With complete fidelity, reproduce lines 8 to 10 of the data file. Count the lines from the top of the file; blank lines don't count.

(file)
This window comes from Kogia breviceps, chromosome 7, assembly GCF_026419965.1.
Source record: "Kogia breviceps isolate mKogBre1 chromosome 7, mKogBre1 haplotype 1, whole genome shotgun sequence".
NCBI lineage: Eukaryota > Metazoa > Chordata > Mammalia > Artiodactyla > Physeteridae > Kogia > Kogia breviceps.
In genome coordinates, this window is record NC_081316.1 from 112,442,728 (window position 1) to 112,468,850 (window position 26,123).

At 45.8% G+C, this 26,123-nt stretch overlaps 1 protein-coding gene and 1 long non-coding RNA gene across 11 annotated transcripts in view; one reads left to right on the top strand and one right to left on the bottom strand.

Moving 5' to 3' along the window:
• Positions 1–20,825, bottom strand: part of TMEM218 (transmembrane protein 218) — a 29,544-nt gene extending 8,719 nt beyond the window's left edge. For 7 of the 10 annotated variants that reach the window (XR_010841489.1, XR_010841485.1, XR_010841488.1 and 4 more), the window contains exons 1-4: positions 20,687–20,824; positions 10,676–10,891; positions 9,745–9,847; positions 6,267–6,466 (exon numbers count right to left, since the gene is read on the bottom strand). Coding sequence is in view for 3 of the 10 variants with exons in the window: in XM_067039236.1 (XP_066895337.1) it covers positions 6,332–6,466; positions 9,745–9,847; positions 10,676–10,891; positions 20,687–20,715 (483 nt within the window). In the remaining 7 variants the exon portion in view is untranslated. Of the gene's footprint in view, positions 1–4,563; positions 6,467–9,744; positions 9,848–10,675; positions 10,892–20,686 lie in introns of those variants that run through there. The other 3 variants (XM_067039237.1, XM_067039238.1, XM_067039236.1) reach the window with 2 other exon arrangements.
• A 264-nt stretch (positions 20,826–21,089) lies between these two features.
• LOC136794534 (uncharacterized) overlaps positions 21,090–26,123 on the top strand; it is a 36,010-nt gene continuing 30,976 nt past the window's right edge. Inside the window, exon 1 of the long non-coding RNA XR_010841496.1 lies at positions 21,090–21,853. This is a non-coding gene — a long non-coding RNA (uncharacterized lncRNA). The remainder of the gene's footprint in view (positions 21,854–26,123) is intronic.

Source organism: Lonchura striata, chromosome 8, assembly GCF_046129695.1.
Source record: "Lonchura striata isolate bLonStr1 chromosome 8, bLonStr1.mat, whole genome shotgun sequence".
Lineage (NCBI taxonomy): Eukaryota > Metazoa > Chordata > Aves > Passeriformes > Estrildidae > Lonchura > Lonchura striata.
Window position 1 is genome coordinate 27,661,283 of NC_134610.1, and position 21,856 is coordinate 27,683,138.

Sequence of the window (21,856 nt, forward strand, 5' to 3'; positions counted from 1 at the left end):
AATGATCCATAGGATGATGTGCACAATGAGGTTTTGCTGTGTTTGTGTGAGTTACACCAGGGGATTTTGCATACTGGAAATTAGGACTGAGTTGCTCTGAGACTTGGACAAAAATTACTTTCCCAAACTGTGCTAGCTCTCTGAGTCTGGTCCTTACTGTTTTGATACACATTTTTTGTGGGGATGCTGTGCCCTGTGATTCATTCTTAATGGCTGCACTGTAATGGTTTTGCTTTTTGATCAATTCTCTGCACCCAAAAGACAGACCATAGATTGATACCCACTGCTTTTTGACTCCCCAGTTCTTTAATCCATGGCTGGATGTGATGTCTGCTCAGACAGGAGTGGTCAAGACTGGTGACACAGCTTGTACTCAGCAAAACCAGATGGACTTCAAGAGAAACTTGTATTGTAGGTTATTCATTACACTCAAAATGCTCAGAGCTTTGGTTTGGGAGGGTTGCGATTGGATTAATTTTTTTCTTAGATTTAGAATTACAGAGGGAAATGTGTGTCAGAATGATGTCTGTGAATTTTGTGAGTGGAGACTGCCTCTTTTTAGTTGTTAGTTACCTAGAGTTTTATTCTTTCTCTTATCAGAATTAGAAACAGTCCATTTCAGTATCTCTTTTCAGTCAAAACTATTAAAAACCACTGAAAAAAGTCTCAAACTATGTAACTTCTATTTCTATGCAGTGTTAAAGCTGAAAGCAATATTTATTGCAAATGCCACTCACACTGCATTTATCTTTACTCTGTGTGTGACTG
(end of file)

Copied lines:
• A 264-nt stretch (positions 20,826–21,089) lies between these two features.
• LOC136794534 (uncharacterized) overlaps positions 21,090–26,123 on the top strand; it is a 36,010-nt gene continuing 30,976 nt past the window's right edge. Inside the window, exon 1 of the long non-coding RNA XR_010841496.1 lies at positions 21,090–21,853. This is a non-coding gene — a long non-coding RNA (uncharacterized lncRNA). The remainder of the gene's footprint in view (positions 21,854–26,123) is intronic.

Source organism: Lonchura striata, chromosome 8, assembly GCF_046129695.1.